Francis Kong, Jason Magbanua headline ‘The School for the Passionate, New Bold U 2020’ LOOK: Taal Volcano island 2 days after eruption No need to wear face masks in Metro Manila, says scientist Taal Volcano’s lava fountain weakens, but Phivolcs says it’s not sign of slowing down Negros Occidental gov’t, church call for prayers for safety of Taal evacuees MOST READ Ruth Chepngetich won the women’s race in a sluggish 2hr 32min 43sec — 17 minutes outside Paula Radcliffe’s then world record — while 28 of the 68 starters failed to finish.The men’s race was held in cooler conditions but Lelisa Desisa’s winning time of 2hr 10min 40sec was over nine minutes slower than the world record.“We have been working closely with the IOC and Tokyo 2020 on the potential weather conditions at next year’s Olympic Games and will continue to work with the IOC and Tokyo 2020 on the proposal to move the road events to Sapporo,” said International Amateur Athletics Federations’ President Sebastian Coe.“Giving athletes the best platform for their performances within the environment they are in is central to all major events.“We will work with the organizers to create the very best marathon and race walk courses for next year’s Olympic Games.”Sports Related Videospowered by AdSparcRead Next Daybreak as smoke, ash billows from Taal volcano PLAY LIST 01:04Daybreak as smoke, ash billows from Taal volcano01:05Poor visibility, nakaapekto sa maraming lugar sa Batangas03:028,000 pulis sa Region 4-A, tuloy ang trabaho03:57Phivolcs, nahihirapan sa komunikasyon sa Taal01:04Sold-out: Stores run out of face masks after Taal spews ash01:45Iran police shoot at those protesting plane shootdown Don’t miss out on the latest news and information. Defending champion Raptors experimenting after departures View comments Taal Volcano eruption: House to develop rehab plan for Batangas, Cavite, Laguna LOOK: Chilling Adventures of Sabrina Part 3 takes you straight to hell with a Music Video and First Look-Images The plan to change to change the location of the events has yet to be rubberstamped.The initiative will need the backing of all of the major stakeholders, notably the host city Tokyo, the national Olympic committees and the relevant broadcasters.The IOC Coordination Commission for Tokyo 2020 will dedicate a special session in its meeting in Tokyo at the end of the month to measures to deal with the heat.When Tokyo last hosted the Olympics in 1964 the marathon — won by the great Ethiopian Abebe Bikila — was run at 1:00pm but that was in the month of October, not August as will be the case next year.At the recent world championships in Doha, both marathons started at midnight but the heat and humidity still presented massive problems.ADVERTISEMENT In Sapporo, more than 800 kilometers (500 miles) further north, they would be five to six degrees cooler during the day.“Athletes’ health and well-being are always at the heart of our concerns,” IOC President Thomas Bach said in a statement.FEATURED STORIESSPORTSAndray Blatche has high praise for teammate Kai SottoSPORTSBig differenceSPORTSAlmazan status stays uncertain ahead of Game 4“The new far-reaching proposals to move the marathon and race walking events show how seriously we take such concerns.“The Olympic Games are the platform where athletes can give ‘once-in-a-lifetime’ performances, and these measures ensure they have the conditions to give their best.” Andray Blatche has high praise for teammate Kai Sotto LATEST STORIES FILE – Athletes compete in the women’s race of the Marathon Grand Championship, which is also the marathon test event for the upcoming Tokyo 2020 Olympic Games, in Tokyo on September 15, 2019. (Photo by CHARLY TRIBALLEAU / AFP)The marathon and race walks at the 2020 Tokyo Olympics could be moved to Sapporo where temperatures will be “significantly lower”, the International Olympic Committee said on Wednesday.The IOC is considering the move because temperatures in Tokyo during the July 24-August 9 Games could reach the high 30s Celsius.ADVERTISEMENT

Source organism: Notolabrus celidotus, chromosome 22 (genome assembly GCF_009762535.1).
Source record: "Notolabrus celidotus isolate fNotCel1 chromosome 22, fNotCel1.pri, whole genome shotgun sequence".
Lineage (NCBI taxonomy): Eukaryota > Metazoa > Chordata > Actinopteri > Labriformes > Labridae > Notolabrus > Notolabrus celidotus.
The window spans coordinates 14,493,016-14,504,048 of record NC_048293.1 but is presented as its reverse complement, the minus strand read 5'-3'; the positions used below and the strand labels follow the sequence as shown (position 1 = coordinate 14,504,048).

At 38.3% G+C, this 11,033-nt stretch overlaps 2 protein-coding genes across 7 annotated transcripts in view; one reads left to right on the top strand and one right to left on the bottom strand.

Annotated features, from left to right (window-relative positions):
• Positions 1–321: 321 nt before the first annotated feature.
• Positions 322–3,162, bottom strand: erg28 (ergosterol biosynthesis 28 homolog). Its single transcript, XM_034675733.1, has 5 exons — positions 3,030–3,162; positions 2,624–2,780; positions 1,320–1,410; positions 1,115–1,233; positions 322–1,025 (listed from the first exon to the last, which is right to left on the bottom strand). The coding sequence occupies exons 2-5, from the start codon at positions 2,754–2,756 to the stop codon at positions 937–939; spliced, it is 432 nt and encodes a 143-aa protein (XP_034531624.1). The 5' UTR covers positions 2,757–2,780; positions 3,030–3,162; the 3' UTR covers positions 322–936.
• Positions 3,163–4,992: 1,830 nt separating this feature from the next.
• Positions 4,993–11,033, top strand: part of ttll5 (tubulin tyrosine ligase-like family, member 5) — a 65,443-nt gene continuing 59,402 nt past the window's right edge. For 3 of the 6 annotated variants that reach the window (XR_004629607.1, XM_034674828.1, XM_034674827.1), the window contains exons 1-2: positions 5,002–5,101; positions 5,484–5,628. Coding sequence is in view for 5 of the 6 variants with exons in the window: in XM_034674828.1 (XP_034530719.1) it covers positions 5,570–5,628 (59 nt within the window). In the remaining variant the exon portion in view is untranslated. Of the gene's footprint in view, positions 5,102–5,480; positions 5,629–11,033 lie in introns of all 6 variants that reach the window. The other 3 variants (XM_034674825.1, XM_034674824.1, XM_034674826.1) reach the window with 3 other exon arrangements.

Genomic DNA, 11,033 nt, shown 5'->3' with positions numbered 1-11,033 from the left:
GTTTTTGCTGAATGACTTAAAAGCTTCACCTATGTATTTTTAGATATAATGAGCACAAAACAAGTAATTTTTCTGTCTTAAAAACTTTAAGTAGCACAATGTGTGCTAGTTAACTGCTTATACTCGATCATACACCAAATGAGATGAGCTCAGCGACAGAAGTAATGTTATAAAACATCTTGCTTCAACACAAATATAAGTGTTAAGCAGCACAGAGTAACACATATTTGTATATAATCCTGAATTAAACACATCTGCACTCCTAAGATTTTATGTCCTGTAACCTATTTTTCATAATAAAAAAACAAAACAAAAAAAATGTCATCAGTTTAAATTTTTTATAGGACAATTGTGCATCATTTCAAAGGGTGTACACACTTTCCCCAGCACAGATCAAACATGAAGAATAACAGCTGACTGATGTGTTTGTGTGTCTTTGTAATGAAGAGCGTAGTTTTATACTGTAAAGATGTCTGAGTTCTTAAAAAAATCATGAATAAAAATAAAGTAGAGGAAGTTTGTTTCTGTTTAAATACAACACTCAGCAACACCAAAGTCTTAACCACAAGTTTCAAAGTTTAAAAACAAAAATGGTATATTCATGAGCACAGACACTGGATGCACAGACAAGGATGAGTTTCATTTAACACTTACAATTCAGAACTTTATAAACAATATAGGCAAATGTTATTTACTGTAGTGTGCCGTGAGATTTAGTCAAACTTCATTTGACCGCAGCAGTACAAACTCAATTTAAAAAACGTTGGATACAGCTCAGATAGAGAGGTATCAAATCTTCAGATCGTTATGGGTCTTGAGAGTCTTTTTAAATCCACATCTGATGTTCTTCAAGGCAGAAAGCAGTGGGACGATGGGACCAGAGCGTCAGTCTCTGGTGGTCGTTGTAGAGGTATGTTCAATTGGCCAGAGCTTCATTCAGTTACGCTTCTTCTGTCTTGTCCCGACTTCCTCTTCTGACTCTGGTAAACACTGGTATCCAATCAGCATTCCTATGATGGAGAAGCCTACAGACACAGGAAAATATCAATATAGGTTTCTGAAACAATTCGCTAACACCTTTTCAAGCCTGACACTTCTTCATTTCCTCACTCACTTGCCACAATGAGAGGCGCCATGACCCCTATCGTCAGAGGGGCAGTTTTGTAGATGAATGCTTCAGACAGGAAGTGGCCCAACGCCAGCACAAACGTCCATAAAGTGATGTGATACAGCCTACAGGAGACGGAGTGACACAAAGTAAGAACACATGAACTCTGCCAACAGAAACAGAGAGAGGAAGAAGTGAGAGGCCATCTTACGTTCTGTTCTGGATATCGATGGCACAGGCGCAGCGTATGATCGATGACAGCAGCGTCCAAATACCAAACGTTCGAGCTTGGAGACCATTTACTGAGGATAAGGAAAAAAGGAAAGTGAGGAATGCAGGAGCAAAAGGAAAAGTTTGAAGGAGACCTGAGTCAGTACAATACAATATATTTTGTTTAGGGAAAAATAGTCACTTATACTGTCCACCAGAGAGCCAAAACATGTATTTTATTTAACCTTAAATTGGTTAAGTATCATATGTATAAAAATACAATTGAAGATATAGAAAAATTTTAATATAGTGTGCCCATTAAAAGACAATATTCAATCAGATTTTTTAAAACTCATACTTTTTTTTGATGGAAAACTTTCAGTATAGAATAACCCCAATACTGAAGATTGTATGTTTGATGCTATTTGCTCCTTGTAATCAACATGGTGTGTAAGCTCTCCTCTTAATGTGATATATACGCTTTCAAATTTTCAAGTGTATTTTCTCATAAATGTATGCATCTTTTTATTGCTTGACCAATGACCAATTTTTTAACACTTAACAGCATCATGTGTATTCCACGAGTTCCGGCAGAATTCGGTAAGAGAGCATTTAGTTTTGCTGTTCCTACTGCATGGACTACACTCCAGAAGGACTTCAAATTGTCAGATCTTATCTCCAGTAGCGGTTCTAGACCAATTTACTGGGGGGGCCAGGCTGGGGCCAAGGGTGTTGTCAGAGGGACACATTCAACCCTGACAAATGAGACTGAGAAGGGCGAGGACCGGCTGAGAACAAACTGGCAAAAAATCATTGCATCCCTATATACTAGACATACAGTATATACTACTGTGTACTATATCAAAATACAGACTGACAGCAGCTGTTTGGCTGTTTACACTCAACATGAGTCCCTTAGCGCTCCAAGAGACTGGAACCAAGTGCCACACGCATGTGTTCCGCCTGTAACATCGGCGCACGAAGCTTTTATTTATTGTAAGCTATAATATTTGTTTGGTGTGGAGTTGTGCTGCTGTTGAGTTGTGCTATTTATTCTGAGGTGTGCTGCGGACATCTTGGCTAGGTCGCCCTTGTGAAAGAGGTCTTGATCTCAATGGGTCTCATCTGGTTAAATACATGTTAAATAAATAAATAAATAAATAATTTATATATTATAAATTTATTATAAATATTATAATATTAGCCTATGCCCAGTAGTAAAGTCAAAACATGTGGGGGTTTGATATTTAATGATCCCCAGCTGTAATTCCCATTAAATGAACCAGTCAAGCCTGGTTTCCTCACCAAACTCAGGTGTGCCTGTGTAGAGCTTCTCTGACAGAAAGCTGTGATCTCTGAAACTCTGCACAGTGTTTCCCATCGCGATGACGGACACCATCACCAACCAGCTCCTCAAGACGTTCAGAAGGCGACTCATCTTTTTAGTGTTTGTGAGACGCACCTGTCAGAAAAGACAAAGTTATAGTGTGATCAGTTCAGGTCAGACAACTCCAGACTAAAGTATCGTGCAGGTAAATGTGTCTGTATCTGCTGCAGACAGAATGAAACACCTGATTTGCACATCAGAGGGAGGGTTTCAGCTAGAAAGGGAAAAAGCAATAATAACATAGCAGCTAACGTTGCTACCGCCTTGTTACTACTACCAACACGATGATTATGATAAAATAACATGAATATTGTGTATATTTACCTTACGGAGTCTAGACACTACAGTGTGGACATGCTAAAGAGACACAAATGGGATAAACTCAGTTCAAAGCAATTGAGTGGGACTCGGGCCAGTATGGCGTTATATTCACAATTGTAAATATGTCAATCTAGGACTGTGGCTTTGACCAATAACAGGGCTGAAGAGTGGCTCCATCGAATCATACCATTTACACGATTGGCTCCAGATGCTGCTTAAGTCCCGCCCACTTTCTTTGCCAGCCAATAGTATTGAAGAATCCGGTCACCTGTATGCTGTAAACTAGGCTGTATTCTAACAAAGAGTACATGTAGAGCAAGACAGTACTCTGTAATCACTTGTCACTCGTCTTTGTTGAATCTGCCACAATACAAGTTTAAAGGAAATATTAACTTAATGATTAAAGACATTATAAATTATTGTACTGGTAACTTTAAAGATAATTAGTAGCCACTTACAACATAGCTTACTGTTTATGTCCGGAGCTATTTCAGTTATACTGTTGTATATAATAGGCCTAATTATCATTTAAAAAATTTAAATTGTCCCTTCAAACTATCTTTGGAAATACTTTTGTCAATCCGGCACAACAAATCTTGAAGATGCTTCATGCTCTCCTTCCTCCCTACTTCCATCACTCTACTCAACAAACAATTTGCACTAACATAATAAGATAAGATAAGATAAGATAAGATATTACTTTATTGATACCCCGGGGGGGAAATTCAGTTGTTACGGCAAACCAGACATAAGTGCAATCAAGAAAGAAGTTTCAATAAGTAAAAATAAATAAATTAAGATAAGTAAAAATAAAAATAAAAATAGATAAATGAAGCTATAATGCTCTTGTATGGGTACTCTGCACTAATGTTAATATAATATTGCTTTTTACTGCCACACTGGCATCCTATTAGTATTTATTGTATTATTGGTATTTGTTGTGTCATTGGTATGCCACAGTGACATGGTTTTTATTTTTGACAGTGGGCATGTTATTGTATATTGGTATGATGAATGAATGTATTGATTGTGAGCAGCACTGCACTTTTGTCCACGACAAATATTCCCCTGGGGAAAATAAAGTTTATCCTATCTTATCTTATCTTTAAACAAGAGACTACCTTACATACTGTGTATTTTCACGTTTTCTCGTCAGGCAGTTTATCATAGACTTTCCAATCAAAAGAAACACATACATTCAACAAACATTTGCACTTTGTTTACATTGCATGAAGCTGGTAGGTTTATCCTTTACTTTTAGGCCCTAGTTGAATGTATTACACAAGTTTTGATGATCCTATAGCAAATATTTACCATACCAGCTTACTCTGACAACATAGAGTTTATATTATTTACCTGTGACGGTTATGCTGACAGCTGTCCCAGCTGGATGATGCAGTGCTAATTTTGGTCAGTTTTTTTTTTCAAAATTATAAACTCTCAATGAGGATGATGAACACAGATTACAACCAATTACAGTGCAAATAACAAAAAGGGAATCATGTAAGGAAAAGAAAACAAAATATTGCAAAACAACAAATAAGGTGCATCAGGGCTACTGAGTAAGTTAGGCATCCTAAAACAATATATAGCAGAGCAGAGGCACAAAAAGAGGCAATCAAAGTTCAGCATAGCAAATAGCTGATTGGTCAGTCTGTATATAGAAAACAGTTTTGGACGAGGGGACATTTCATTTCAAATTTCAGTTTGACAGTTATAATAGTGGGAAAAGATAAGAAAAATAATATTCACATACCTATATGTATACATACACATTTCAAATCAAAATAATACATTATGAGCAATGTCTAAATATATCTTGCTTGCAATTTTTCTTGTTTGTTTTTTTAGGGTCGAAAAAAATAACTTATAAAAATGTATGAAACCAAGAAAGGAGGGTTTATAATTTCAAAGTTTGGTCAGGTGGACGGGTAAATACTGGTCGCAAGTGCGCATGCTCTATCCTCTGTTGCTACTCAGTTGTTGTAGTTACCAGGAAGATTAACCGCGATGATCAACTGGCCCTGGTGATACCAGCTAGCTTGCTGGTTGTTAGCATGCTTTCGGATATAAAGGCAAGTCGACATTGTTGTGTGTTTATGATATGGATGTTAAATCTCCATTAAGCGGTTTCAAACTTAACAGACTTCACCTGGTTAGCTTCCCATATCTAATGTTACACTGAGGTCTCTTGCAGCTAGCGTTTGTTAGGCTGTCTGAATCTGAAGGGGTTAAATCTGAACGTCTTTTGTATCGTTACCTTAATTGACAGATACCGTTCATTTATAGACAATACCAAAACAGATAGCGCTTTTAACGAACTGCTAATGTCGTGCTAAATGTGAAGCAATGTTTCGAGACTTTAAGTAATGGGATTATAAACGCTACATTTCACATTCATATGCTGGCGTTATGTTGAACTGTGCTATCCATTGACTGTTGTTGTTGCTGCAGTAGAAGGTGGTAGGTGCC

Dear Editor,Conversations with Guyanese in the Diaspora and in Guyana reveal that the People’s National Congress (PNC) and its leader, President David Granger want a Chair of the Guyana Elections Commission (GECOM) who can guarantee a PNC or coalition victory come next election. The opinion among Guyanese is the PNC feels confident it can “win” the next election without the Working People’s Alliance (WPA) and/or the Alliance For Change (AFC), as long as there is a willing partner in GECOM to facilitate a victory as happened between 1966 and 1992. Apparently, as opinions suggest, the PNC does not feel any of the Opposition’s six nominees will deliver a victory for the incumbent. Thus, all of them awee rejected. All six are qualified to serve as Chair and at least five of the six would have guaranteed a free and fair election. The other one was involved in election rigging on behalf of the PNC, but has become affiliated with the People’s Progressive Party (PPP). Thus, his loyalty in the election is questionable. It is suggested that the PNC does not wish to take a chance with him even though he rigged several elections.With regards to the rejection of all the nominees for appointment of a Chair, President Granger has not provided a reason why a very qualified nominee like Christopher Ram, for example, was unacceptable when he campaigned for the coalition in 2015, the AFC in 2011, WPA in previous elections. It is the view of lawyers and laymen that all six nominees have met the criteria as outlined in the Constitution as well as the convention established in the Carter Formula. Thus, the President should not have rejected anyone. One of the six should have been selected.One can understand why one nominee who was a candidate for the PPP in an election was rejected. One can rationalize why the President rejected Ms Rhyaan Shah because of her outspokenness against the perceived mis-governance of the coalition regime. She is not a lawyer. But she would have delivered a free and fair election that is above reproach; she is not the character who would be bullied by political parties or thugs. She is not tied to any party and has been very critical of the PPP and the coalition. She is politically neutral and wants good governance and has been advocating for a free and fair election.Lawyers, business people, politicians, professionals, and the Georgetown elite I spoke with feel Lawrence Latchmansingh would have been selected as chair as he has virtually no negatives and no baggage.He has a very clean image and has promoted fair elections through his affiliation with the Electoral Assistance Bureau. He is not publicly tied to any party. He is married to an African and raises a mixed family. His Indian identity, as being suggested by many, should not have disqualified him. He cannot be counted upon to close his eyes to or approve of rigging and that would have disqualified him. He has worked as a volunteer to ensure free and fair elections.Nevertheless, it is felt he is the ideal choice as Chair although admittedly he is not a lawyer. But he is fit and proper for the position.Chris Ram, however, is a lawyer and although not a judge, he is most qualified to be a judge. Thus, he has met Granger’s criteria of meeting the “legal background”. His negative is he is affiliated with and sympathetic to the WPA and the AFC. But he campaigned for the PNC-led coalition in 2015 and the AFC in 2011. And he was always anti PPP. But he is a democrat and cannot be relied upon to rig elections. He would not support or condone electoral fraud and no thug would bully him. This disqualifies him to be chair. Since he has been so close to the coalition, I do not think the coalition leadership would have rejected him. So of all the nominees, Ram has met the requirement of experience in law. In addition, like the others, he has met the criteria of being “fit and proper”.The President needs to explain why he considers the six nominees as not meeting the definition of fit and proper. He rejected the list and has asked for a second list of nominees. Granger needs to explain why he rejected the nominees so that the Opposition Leader can be guided accordingly in providing a second list that will not be rejected.Separately, I wish to point out that David Hinds is wrong in describing the Opposition list as “partisan”. As noted above, only one nominee (who was a candidate for the PPP) has or had affiliation with PPP which is Hinds’ primary concern. But it is most unfortunate he sees Ram, Shah and Latchmansingh as partisan PPP when these gentlemen and lady are characters of integrity and rectitude and never have affiliation with PPP.Yours faithfully,Vishnu Bisram